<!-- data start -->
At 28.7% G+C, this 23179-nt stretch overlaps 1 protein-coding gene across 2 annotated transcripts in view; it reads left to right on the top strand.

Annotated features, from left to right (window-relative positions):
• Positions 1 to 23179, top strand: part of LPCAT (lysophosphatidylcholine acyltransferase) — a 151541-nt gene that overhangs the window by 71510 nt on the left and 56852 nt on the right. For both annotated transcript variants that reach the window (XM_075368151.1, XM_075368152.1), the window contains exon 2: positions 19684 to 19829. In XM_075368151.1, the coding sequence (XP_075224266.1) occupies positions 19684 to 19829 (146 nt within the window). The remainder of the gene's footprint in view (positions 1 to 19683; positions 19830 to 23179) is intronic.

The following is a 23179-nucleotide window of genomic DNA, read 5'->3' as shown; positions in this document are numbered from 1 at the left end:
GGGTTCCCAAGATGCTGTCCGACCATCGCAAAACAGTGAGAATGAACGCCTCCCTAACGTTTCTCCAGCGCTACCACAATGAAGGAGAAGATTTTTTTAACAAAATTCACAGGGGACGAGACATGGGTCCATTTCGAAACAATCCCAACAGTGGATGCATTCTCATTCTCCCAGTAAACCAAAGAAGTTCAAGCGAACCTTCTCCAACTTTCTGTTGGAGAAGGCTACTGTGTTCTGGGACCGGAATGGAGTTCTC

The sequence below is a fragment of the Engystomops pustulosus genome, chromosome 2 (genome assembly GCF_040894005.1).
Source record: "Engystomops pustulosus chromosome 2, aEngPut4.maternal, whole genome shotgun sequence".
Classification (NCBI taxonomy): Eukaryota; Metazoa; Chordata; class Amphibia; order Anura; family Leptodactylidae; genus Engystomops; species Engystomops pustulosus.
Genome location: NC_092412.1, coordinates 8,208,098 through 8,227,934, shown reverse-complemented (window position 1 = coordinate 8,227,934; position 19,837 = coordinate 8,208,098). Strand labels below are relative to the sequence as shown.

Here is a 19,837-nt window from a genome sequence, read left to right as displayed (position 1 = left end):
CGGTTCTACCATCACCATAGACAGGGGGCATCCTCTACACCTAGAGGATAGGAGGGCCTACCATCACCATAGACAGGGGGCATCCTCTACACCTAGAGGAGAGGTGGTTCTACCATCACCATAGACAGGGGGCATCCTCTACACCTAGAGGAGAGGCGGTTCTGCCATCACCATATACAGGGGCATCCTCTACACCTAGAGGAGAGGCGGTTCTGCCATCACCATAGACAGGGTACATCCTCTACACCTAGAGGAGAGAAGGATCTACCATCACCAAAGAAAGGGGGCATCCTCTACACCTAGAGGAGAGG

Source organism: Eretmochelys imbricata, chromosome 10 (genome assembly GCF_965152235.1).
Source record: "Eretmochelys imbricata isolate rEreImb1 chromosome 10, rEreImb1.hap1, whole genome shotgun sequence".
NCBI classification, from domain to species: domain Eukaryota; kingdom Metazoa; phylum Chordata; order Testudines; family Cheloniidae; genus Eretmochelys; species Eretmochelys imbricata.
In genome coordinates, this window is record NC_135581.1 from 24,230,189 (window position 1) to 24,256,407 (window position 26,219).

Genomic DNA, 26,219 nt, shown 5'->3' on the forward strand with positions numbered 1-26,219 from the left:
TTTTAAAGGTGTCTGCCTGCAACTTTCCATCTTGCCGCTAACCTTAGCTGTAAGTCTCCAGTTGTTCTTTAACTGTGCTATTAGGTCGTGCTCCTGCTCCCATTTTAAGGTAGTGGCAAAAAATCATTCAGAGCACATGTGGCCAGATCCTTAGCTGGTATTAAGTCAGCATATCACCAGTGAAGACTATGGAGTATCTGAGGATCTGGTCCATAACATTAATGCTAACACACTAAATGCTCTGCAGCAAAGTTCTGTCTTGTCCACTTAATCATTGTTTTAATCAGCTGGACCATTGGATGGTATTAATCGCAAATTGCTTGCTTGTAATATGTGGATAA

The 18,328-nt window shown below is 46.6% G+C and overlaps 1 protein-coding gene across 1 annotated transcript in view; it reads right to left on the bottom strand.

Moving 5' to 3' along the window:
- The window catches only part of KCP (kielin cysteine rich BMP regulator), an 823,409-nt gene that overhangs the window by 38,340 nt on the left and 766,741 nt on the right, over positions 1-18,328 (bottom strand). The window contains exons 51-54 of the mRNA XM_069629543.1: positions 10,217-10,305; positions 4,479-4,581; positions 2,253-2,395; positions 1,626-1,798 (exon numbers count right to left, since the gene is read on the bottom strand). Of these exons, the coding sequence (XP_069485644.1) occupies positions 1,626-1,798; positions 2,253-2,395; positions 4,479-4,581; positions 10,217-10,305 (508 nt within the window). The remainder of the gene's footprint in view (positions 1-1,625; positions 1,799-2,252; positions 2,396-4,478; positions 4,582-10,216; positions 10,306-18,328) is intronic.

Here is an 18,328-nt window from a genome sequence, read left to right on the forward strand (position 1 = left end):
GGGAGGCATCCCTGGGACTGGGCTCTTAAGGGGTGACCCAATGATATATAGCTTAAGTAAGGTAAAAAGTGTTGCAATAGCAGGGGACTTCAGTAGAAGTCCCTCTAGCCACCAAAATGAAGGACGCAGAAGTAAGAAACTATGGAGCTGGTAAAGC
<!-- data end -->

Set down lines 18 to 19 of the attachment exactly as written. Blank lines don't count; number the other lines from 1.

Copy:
The 18,328-nt window shown below is 46.6% G+C and overlaps 1 protein-coding gene across 1 annotated transcript in view; it reads right to left on the bottom strand.

Moving 5' to 3' along the window: